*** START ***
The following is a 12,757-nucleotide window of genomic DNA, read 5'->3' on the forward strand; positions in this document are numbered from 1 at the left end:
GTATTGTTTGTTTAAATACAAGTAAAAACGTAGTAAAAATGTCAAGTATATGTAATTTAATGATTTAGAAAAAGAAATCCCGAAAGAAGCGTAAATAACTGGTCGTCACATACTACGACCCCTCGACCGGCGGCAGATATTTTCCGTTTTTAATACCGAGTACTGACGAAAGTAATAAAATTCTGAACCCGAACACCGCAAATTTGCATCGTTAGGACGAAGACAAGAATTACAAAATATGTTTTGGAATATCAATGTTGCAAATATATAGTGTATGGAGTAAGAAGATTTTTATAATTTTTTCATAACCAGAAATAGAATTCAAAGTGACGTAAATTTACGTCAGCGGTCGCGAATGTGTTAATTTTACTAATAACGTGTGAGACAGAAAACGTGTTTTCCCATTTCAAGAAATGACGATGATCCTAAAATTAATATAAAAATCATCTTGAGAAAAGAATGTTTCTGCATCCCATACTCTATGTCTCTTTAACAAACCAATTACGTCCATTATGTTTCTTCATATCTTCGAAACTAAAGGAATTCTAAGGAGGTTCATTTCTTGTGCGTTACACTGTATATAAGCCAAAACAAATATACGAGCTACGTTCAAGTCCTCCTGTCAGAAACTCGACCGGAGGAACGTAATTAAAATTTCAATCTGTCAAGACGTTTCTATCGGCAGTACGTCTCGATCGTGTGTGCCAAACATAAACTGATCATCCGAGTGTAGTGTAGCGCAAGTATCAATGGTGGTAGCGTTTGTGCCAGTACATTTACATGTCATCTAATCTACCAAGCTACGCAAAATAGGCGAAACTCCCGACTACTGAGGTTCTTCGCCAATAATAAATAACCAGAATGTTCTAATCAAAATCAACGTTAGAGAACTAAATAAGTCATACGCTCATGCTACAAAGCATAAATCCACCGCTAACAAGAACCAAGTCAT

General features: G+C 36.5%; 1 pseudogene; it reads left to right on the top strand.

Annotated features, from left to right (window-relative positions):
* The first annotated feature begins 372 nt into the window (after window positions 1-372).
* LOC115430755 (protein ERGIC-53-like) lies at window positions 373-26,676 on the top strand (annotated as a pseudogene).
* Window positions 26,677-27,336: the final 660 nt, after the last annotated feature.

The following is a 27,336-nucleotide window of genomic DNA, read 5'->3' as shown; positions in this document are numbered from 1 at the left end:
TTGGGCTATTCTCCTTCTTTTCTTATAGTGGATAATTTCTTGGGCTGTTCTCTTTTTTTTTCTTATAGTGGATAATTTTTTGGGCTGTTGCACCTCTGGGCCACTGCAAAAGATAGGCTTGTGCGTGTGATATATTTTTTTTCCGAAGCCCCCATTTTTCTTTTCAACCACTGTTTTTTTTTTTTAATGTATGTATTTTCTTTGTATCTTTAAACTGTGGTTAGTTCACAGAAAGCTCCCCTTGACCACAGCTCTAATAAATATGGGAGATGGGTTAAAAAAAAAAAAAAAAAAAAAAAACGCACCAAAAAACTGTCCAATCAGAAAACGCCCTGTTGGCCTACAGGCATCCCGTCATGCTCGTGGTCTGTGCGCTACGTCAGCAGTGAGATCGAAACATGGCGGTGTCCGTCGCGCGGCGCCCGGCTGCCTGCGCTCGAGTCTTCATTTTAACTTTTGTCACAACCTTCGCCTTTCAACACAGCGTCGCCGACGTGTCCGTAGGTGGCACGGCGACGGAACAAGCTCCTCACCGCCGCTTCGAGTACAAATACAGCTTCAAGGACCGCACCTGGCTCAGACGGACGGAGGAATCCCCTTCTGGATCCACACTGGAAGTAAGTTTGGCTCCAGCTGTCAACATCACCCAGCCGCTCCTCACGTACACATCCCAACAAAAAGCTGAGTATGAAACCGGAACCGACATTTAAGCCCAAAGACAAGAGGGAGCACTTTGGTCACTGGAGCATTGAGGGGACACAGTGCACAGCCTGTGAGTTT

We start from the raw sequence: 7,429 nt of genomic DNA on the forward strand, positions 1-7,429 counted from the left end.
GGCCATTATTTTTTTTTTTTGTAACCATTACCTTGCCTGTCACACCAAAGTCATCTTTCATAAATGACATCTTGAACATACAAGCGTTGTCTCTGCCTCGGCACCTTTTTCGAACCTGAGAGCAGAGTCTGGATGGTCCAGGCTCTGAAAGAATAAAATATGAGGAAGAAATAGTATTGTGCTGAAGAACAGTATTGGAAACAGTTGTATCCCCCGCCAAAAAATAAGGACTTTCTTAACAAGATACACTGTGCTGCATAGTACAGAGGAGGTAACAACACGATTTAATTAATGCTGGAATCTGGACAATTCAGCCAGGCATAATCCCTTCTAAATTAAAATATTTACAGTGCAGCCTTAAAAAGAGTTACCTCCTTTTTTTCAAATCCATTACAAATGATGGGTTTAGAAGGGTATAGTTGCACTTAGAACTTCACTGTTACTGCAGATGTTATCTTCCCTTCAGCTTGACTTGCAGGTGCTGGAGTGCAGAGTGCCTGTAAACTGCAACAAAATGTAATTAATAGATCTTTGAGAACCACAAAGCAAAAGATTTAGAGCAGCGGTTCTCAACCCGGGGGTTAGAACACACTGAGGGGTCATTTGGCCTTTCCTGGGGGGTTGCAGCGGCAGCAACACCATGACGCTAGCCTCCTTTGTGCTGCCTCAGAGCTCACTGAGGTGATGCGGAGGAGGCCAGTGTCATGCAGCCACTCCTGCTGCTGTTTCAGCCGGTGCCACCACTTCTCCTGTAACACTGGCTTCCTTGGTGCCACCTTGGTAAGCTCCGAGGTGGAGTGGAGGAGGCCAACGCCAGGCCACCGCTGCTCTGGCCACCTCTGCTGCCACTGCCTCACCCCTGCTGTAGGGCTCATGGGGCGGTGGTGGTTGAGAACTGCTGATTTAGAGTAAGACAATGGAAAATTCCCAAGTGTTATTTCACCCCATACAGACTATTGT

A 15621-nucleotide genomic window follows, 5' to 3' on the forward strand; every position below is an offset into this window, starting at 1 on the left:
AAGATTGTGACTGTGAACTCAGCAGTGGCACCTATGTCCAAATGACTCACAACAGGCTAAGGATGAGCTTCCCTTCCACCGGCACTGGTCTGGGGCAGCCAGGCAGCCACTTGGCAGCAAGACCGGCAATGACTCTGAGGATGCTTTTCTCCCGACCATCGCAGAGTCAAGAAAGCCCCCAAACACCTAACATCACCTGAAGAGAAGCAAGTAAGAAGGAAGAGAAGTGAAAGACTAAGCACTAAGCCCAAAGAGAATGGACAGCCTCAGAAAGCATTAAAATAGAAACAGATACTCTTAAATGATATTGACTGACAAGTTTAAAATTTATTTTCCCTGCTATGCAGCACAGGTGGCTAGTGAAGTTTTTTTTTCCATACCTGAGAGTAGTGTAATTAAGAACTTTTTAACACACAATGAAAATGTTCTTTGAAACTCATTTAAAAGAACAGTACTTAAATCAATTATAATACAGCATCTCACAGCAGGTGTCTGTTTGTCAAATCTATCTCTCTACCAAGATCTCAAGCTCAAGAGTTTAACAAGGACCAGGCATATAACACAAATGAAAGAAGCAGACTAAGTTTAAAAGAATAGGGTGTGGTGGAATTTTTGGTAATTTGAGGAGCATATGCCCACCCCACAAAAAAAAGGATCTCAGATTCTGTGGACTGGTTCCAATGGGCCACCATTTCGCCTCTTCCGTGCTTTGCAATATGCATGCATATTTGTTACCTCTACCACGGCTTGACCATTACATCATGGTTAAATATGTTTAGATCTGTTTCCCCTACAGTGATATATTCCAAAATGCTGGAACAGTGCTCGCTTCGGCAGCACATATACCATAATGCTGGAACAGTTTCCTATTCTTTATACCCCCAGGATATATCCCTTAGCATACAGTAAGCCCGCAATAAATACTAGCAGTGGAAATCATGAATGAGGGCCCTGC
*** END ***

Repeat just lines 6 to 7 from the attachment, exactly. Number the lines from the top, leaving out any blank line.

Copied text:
* LOC115430755 (protein ERGIC-53-like) lies at window positions 373-26,676 on the top strand (annotated as a pseudogene).
* Window positions 26,677-27,336: the final 660 nt, after the last annotated feature.